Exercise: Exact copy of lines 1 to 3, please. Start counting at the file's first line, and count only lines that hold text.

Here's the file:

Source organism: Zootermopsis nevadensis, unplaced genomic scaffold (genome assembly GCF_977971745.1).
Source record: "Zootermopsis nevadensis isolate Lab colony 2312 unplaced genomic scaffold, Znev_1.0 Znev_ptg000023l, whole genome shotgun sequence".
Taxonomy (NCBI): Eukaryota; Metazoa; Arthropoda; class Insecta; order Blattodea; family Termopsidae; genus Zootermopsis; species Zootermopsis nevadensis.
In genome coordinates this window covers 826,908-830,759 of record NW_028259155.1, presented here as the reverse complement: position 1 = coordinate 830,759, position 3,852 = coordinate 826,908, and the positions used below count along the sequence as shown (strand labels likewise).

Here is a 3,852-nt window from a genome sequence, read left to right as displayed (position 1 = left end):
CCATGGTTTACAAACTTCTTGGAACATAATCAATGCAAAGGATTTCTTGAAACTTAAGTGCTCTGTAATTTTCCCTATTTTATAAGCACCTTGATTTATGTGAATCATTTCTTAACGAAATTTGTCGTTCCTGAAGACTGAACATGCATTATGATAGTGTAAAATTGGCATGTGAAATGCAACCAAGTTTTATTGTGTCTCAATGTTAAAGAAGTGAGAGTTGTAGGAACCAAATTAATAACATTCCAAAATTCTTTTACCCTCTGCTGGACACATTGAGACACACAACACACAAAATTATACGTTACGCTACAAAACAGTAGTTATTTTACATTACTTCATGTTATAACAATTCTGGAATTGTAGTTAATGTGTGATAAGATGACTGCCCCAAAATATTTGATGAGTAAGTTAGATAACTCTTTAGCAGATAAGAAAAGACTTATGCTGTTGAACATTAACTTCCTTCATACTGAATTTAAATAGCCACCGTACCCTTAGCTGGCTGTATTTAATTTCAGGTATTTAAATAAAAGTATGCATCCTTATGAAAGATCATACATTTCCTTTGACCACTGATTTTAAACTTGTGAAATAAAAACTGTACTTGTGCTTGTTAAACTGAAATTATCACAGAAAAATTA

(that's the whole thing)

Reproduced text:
Source organism: Zootermopsis nevadensis, unplaced genomic scaffold (genome assembly GCF_977971745.1).
Source record: "Zootermopsis nevadensis isolate Lab colony 2312 unplaced genomic scaffold, Znev_1.0 Znev_ptg000023l, whole genome shotgun sequence".
Taxonomy (NCBI): Eukaryota; Metazoa; Arthropoda; class Insecta; order Blattodea; family Termopsidae; genus Zootermopsis; species Zootermopsis nevadensis.